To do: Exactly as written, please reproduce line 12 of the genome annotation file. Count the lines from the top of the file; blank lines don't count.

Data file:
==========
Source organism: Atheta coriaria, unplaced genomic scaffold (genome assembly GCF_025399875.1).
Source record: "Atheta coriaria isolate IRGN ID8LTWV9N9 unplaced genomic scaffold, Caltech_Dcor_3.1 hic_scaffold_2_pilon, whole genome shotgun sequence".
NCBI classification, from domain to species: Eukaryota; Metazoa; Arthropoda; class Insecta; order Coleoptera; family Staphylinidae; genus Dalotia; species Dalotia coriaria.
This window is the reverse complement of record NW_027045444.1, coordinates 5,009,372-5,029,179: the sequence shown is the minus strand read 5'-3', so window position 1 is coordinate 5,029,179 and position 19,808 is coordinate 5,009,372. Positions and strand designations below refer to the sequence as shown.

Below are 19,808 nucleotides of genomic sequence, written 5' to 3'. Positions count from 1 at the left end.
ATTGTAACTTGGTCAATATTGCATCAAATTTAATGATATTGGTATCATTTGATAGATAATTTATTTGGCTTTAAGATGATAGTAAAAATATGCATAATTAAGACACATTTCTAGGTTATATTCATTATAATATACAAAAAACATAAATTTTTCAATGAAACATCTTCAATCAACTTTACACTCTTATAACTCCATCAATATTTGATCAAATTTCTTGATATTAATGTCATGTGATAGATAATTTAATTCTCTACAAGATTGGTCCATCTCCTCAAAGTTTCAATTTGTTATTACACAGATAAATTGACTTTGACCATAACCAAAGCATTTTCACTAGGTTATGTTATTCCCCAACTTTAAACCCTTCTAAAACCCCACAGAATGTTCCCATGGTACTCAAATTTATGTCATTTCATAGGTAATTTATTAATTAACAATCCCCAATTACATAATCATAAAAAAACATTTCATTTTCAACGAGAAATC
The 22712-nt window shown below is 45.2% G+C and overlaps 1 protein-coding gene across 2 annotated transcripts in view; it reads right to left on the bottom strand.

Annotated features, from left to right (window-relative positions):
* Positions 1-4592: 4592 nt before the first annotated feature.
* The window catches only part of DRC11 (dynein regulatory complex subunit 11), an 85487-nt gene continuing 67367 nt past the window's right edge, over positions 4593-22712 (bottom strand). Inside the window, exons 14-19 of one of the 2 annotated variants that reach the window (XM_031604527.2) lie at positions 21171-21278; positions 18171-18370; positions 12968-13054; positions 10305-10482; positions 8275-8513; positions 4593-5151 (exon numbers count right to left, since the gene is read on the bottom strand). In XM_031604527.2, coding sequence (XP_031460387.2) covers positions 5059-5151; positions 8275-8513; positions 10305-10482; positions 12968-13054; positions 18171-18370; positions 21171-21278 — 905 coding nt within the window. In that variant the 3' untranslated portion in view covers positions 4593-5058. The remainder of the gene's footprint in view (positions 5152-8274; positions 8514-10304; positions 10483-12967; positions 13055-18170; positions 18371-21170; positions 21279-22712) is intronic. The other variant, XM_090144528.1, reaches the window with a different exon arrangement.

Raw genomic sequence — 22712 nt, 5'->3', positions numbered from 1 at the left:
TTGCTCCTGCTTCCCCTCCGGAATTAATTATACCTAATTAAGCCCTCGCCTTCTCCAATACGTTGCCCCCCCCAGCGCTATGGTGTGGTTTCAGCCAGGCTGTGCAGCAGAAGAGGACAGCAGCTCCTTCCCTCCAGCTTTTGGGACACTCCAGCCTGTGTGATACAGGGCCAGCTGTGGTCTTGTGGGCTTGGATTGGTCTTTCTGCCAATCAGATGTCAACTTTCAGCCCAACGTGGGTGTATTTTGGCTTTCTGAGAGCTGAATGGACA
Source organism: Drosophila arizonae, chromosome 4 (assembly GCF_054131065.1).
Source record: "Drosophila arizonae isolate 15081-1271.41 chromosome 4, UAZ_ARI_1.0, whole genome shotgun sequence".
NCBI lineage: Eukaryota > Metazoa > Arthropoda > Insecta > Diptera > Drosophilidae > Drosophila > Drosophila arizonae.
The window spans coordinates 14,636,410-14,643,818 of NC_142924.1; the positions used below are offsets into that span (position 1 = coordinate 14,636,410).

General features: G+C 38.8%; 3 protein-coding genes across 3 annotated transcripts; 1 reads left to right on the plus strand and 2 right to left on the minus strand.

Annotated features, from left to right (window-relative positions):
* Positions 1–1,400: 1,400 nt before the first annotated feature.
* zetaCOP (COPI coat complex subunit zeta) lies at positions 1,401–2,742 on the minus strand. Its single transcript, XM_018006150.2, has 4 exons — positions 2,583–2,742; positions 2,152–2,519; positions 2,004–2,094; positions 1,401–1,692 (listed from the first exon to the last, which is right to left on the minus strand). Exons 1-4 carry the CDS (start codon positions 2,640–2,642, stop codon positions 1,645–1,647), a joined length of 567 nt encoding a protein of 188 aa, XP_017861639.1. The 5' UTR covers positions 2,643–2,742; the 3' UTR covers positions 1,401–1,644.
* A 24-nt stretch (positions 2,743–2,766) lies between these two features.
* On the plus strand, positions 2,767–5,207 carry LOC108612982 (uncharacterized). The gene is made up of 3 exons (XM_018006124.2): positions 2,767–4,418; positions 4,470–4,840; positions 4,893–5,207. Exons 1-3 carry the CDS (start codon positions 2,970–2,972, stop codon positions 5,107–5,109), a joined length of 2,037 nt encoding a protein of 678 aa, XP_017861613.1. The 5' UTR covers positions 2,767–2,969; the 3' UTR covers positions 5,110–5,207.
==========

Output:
TTGCTCCTGCTTCCCCTCCGGAATTAATTATACCTAATTAAGCCCTCGCCTTCTCCAATACGTTGCCCCCCCCAGCGCTATGGTGTGGTTTCAGCCAGGCTGTGCAGCAGAAGAGGACAGCAGCTCCTTCCCTCCAGCTTTTGGGACACTCCAGCCTGTGTGATACAGGGCCAGCTGTGGTCTTGTGGGCTTGGATTGGTCTTTCTGCCAATCAGATGTCAACTTTCAGCCCAACGTGGGTGTATTTTGGCTTTCTGAGAGCTGAATGGACA